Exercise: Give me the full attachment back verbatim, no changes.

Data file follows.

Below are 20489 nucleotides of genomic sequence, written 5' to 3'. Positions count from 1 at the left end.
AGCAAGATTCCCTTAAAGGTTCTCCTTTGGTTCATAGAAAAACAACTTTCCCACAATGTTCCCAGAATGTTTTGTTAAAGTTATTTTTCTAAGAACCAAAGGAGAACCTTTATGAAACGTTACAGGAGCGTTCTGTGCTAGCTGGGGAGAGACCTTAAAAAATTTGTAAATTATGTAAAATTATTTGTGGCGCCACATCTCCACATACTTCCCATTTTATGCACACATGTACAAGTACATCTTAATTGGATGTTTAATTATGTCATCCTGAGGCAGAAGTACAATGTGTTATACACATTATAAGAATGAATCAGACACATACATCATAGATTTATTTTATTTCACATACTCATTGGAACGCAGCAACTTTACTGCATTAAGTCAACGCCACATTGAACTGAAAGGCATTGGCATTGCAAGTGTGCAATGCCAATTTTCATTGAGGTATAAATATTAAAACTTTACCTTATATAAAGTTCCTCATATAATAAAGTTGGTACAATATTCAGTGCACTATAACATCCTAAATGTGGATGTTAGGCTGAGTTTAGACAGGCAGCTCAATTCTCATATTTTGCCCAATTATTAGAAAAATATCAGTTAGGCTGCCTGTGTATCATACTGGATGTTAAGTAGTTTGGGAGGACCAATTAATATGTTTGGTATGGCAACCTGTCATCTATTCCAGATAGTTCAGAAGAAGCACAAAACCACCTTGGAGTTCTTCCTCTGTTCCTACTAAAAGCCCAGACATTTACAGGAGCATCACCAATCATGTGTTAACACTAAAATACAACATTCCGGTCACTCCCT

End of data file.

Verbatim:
Below are 20489 nucleotides of genomic sequence, written 5' to 3'. Positions count from 1 at the left end.
AGCAAGATTCCCTTAAAGGTTCTCCTTTGGTTCATAGAAAAACAACTTTCCCACAATGTTCCCAGAATGTTTTGTTAAAGTTATTTTTCTAAGAACCAAAGGAGAACCTTTATGAAACGTTACAGGAGCGTTCTGTGCTAGCTGGGGAGAGACCTTAAAAAATTTGTAAATTATGTAAAATTATTTGTGGCGCCACATCTCCACATACTTCCCATTTTATGCACACATGTACAAGTACATCTTAATTGGATGTTTAATTATGTCATCCTGAGGCAGAAGTACAATGTGTTATACACATTATAAGAATGAATCAGACACATACATCATAGATTTATTTTATTTCACATACTCATTGGAACGCAGCAACTTTACTGCATTAAGTCAACGCCACATTGAACTGAAAGGCATTGGCATTGCAAGTGTGCAATGCCAATTTTCATTGAGGTATAAATATTAAAACTTTACCTTATATAAAGTTCCTCATATAATAAAGTTGGTACAATATTCAGTGCACTATAACATCCTAAATGTGGATGTTAGGCTGAGTTTAGACAGGCAGCTCAATTCTCATATTTTGCCCAATTATTAGAAAAATATCAGTTAGGCTGCCTGTGTATCATACTGGATGTTAAGTAGTTTGGGAGGACCAATTAATATGTTTGGTATGGCAACCTGTCATCTATTCCAGATAGTTCAGAAGAAGCACAAAACCACCTTGGAGTTCTTCCTCTGTTCCTACTAAAAGCCCAGACATTTACAGGAGCATCACCAATCATGTGTTAACACTAAAATACAACATTCCGGTCACTCCCT